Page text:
Tucson False Alarm Ordinance Causes Controversy Within Industry

By Ashley Willis

TUCSON, Ariz. — In a 5-2 vote, the city council here approved a revised alarm ordinance that requires alarm owners to pay an annual $20 permit fee, reports the Arizona Daily Star.

The ordinance does allow alarm users to opt out of paying the fee and forgo a police response. Alarm users who pay the $20 fee would not pay any penalty for their first alarm. They also have the option of getting a second violation waived by attending a false alarm prevention class. Meanwhile, those who aren’t registered must pay a $100 fine or attend the course for the first violation. After the seventh false alarm, police will suspend response.

The city maintains that the new fee, which takes effect April 1, will help generate up to $1 million a year to help TPD recover the cost of responding to false alarms. The ordinance had full support from the Arizona Alarm Association (AzAA); however, three local alarm companies — Tucson Alarm, Advanced ProTechtion Systems (APS) and Young Alarm — strongly opposed it, stating that the measure could likely put small alarm companies out of business.

“A lot of our customers called and wrote letters because a lot of them are barely hanging on,” APS Owner Eric Altman tells SSI. “It’s silly to think that the entire $20 is going to go directly to TPD. Maybe $8 will go to TPD, but the other $12 will go to administrative costs. We fear that two years from now, we’ll be getting another letter to send out to all our customers saying that the $20 fee has increased to $50. Who knows how many customers we’re going to lose with this?”

Roger Score, owner of Tucson Alarm, agrees, explaining that alarm owners will begin to take matters into their own hands rather than relying on TPD for assistance.

“A lot of our customers don’t want to pay the permit fee, and they don’t want TPD showing up at their businesses or houses anymore,” he tells SSI. “So instead of having a trained police officer show up at a burglary, grandma can show up with her handgun if some kid breaks into her house. That’s what the department is promoting with this ordinance.”

Score and Altman say it would be best to hold alarm companies responsible for false alarms, which they believe would actually help generate revenue for alarm companies.

“If the city fined the alarm company instead of the homeowner, you can bet your sweet bottom dollar that an alarm company would get that thing fixed ASAP,” Altman says. “So, then, if the end user keeps having problems with the alarm, you can pass the fee onto them. That’s how those dollars would be recouped instead of nailing the customer every time.”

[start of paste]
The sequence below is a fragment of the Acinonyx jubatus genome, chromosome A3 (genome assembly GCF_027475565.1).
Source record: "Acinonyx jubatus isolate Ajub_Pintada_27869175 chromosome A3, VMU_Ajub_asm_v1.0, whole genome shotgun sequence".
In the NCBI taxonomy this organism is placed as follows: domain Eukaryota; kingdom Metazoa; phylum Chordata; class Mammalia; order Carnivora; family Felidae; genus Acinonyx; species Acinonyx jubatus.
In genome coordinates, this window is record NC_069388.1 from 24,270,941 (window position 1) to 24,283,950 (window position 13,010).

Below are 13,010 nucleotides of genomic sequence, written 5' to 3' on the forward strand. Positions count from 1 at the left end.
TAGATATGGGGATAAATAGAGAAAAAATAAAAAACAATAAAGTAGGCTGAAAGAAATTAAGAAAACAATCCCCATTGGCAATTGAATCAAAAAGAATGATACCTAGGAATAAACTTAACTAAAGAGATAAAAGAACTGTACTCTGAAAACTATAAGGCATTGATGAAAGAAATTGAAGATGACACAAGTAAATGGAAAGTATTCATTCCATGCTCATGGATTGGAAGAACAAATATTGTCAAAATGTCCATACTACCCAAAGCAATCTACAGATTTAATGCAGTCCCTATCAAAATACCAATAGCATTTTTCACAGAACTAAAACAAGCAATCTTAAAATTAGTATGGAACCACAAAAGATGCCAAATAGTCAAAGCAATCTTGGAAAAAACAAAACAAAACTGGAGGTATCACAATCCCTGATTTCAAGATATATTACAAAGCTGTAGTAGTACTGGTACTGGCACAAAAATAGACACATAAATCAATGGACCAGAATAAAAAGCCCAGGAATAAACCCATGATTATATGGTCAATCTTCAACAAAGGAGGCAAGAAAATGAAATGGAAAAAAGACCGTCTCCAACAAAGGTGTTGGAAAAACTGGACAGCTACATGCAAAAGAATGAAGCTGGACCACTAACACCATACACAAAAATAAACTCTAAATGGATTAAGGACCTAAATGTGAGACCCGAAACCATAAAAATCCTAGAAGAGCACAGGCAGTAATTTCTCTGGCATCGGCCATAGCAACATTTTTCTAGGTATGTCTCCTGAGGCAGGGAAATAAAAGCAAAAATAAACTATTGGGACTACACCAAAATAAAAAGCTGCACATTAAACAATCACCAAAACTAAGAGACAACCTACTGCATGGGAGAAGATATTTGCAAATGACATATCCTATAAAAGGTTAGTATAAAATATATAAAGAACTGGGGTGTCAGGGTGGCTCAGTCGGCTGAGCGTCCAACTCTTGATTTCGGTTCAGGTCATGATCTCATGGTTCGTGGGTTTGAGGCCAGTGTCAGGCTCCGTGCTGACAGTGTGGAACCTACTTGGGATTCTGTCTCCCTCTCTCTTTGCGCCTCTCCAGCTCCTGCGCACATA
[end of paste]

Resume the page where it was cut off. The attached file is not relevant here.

For its part, the AzAA maintains that the revised ordinance is beneficial for the city of Tucson. The previous ordinance required alarm users cited with a false alarm to appear and court, which most citizens did not like, AzAA Executive Director Susan Brenton tells SSI. With the revision, users can just pay the fee and carry on with their day. Additionally, she explains that the new ordinance helps the TPD track alarms throughout the city.

“There is nothing unusual about this ordinance compared to ordinances in other cities in the state,” Brenton says. “We were afraid that when cities realize that they are losing too much money, police departments may not respond at all, and that’s not where we wanted to go. We believe in working along with the police departments, and we realize such things like false alarm fees make sense.”

For his part, Altman isn’t opposed to building partnerships with law enforcement, but not at the expense of putting alarm companies out of business.

“The AzAA is comprised of about 43 alarm companies — the majority being national alarm dealers — and 41 police departments,” he says. “Why are there police departments in the AzAA, other than the fact that they are all in cahoots? I’m all for building partnerships with police departments to make things better, but if you’re building those partnerships to pick companies that are the winners and losers, then that’s inherently wrong.”

Brenton says that AzAA has made efforts to work with the opposing companies, with no success.

Ashley Willis is associate editor for SECURITY SALES & INTEGRATION. She can be reached at (310) 533-2419.

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